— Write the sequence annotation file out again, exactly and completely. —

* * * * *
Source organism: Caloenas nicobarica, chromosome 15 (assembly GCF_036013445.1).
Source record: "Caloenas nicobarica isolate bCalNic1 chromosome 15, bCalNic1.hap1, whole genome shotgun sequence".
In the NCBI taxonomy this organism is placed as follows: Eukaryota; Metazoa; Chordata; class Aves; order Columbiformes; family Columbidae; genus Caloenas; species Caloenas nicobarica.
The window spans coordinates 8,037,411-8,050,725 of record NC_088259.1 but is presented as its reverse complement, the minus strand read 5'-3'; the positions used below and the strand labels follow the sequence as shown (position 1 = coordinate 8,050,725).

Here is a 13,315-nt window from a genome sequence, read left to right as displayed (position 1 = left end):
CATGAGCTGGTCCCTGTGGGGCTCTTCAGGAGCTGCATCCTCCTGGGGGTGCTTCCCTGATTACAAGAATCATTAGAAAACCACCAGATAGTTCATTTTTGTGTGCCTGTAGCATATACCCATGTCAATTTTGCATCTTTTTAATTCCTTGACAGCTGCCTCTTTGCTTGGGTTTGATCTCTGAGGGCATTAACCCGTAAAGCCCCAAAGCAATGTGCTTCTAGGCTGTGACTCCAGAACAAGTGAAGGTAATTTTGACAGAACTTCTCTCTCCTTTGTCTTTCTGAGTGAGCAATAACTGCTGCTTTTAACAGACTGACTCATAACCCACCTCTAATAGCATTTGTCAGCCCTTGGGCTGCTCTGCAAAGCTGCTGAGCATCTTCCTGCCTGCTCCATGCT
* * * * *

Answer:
Source organism: Caloenas nicobarica, chromosome 15 (assembly GCF_036013445.1).
Source record: "Caloenas nicobarica isolate bCalNic1 chromosome 15, bCalNic1.hap1, whole genome shotgun sequence".
In the NCBI taxonomy this organism is placed as follows: Eukaryota; Metazoa; Chordata; class Aves; order Columbiformes; family Columbidae; genus Caloenas; species Caloenas nicobarica.
The window spans coordinates 8,037,411-8,050,725 of record NC_088259.1 but is presented as its reverse complement, the minus strand read 5'-3'; the positions used below and the strand labels follow the sequence as shown (position 1 = coordinate 8,050,725).

Here is a 13,315-nt window from a genome sequence, read left to right as displayed (position 1 = left end):
CATGAGCTGGTCCCTGTGGGGCTCTTCAGGAGCTGCATCCTCCTGGGGGTGCTTCCCTGATTACAAGAATCATTAGAAAACCACCAGATAGTTCATTTTTGTGTGCCTGTAGCATATACCCATGTCAATTTTGCATCTTTTTAATTCCTTGACAGCTGCCTCTTTGCTTGGGTTTGATCTCTGAGGGCATTAACCCGTAAAGCCCCAAAGCAATGTGCTTCTAGGCTGTGACTCCAGAACAAGTGAAGGTAATTTTGACAGAACTTCTCTCTCCTTTGTCTTTCTGAGTGAGCAATAACTGCTGCTTTTAACAGACTGACTCATAACCCACCTCTAATAGCATTTGTCAGCCCTTGGGCTGCTCTGCAAAGCTGCTGAGCATCTTCCTGCCTGCTCCATGCT